So let's review what I've done to my Jeep over the past month, shall we?
- M.O.R.E. 1" body lift. This picks the body up off the frame a bit more to a) allow fitting larger tires (I'm trying to make room for 33 inch tires), and b) allow tucking various stuff that hangs below the frame (like the transfer case skid plate and the gas tank) upwards a bit with aftermarket skid plates. I'm going to start with the gas tank because that skid is always clanging on the rocks when I drop off a ledge, and it's a lot easier than tucking the transfer case up (because you need to add a slip-yoke eliminator and CV driveshaft to tuck the transfer case up, which in turn requires adjustable control arms to tilt the rear axle pinion upwards to point at the transfer case rather than being parallel to the transfer case output shaft, which in turn requires relocating the shock and spring mounts slightly because their mounts are now pointing in the wrong direction). It also allows installing:
- M.O.R.E. motor mount lifts. This raises the engine up by an inch. This has two effects: a) the fan is now lined up with the shroud again (the radiator and its shroud are body-mounted and are thus now higher, remember?), and b) the revised angle of the engine-transmission-transfer case assembly allows adding longer springs front and back without throwing the driveshafts out of alignment. Remember, the operation of the control arms means that with longer springs (i.e. a lift), the pinion points further upwards on both axles compared to the stock location. This means that a) the front output shaft of the transfer case needs to be higher so that the front pinion is still pointing at it (this happens because the front output shaft extends forward somewhat and got raised a bit when the front of the assembly got raised), and b) the angle of the rear output shaft needs to be greater in order to remain parallel to the rear pinion (since the rear has a non-CV driveshaft). Which raising the front, but not the rear, of the combined assembly accomplishes.
- EBC YellowStuff front brake pads. These are race pads that are also good for normal street braking. They both stop faster than regular pads, and are more resistant to fading due to their ceramic construction. They won't last as long as the OEM pads probably, I'll be checking them every 6,000 miles when I rotate my tires, but they'll stop me, and one of the side effects of having bigger tires is that the additional leverage offered by the larger tires makes your brakes suck. I needed more brakes. These give it.
- Centric premium rotors. The rotors currently on my Jeep need to be turned before they can be used with new pads -- they have a decided ridge on them from the wear and tear of the OEM pads. But I have to drive the Jeep to the automotive machine shop to get them turned. What to do? Oh yeah, buy new rotors, and then swap between the new ones and the OEM ones on each brake change, that'll do it, I'll drive on the new rotors to get the old ones turned! Plus the Centric rotors are nicely painted. Purty!
As for the brakes, they just slid on. Take tires off. Unbolt calipers (two bolts). Whack disks with rubber mallet to knock them loose from hub, set aside. Remove outer pad. Use giant C-clamp on inner pad to push the piston back (remember to loosen your brake reservoir cap first or you end up with an exploded brake reservoir cap!) . Remove inner pad. Clean with brake cleaner to get all the old dust and grease off. Put new pads on. Put new disc on. Install caliper. 45 minutes per wheel, tops, and that's if you're slow.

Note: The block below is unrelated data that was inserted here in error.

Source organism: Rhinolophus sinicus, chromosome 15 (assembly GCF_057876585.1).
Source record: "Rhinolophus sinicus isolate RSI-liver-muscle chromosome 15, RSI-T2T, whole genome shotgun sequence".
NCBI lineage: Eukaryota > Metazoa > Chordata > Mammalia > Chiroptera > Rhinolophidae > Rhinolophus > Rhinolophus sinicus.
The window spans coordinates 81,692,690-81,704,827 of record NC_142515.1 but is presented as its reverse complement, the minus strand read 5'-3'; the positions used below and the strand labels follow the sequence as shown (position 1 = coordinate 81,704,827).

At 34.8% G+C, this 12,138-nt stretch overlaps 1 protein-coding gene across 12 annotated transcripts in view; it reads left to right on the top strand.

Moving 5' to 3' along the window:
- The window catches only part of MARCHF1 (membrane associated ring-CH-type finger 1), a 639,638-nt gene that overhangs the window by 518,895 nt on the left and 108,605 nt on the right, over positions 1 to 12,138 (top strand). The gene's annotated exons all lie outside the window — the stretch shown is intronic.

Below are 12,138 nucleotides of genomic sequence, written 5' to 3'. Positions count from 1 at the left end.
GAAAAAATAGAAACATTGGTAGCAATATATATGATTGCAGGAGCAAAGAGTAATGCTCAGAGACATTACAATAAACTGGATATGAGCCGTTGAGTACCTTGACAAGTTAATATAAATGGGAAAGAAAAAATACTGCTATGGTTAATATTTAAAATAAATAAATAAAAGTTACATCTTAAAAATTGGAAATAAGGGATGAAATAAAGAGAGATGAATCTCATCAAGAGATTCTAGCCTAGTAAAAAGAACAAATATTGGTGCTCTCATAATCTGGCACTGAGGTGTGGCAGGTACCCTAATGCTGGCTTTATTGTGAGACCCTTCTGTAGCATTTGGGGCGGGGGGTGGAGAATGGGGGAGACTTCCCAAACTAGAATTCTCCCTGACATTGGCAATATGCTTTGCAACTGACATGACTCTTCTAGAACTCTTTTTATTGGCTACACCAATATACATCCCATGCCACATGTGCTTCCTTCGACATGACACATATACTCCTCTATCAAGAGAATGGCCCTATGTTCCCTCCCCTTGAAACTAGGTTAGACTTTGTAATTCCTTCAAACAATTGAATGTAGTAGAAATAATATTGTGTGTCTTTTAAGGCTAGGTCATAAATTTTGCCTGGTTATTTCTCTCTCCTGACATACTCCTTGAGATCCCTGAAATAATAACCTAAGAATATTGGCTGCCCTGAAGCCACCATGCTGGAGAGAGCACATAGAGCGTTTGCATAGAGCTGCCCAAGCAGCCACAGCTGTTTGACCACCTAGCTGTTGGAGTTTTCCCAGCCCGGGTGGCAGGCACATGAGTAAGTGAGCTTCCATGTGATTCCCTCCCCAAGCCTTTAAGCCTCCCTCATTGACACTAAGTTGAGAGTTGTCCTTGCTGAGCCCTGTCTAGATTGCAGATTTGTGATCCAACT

So anyhow, all that's working. But now I have a check engine light. I used the on-off-on-off-on quick flick of the key to get the codes onto the odometer, and checked the resulting code against the list of codes. Hmm. P0456 Small Evaporative System Leak Detected. *PROBABLY* means my gas cap was loose. I removed it, wiped the gasket, replaced it. That *should* fix it, but now I need to clear the code to make sure I didn't mess up the evap system somehow when I lifted the Jeep, which means I need to go buy a cheap scan tool from Amazon.com so I can keep clearing it between attempts to solve the problem until I find/resolve the problem. After all, the evap system is mounted on the body, while the gas tank is mounted on the frame -- and remember, I just picked the body up by an inch. Has a hose wiggled loose because it's stretched too tight? Or was the problem just a loose gas cap? I'll replace the gas cap next with a MOPAR locking gas cap if the code recurs, then if it still happens again, I'll pull out the inner fender liners (a PITA but I've been there, done that) and check the evap system (which is hidden between the inner fender liners and the stamped wheel wells). But all this requires having the OBDII scan tool to reset the code between attempts to fix the problem... so off I go to amazon.com to order it! (Why order it? I can get a decent tool from amazon.com for $30 cheaper than the local price, that's why... and it does everything I need to do, so why pay more for a tool that works no better for what I need?).
And that's the month of September for my Jeep. Huh, now that I have no more motorcycles to take up time and money, and no more Jeep payments sucking my paycheck, my Jeep is suddenly getting a flurry of attention :). But that is pretty much over until November, when I will be putting new (well, actually lightly used) springs on it to pick it up higher, and maybe some nice rocker guards and corner guards, or a roll cage reinforcement in case I roll it (eep!) because the stock roll cage works, but the windshield crushes in and can chop your head off if you roll wrong (eep!) so some additional bars to keep that from happening is well worth it...
-- Badtux the Wrenchin' Penguin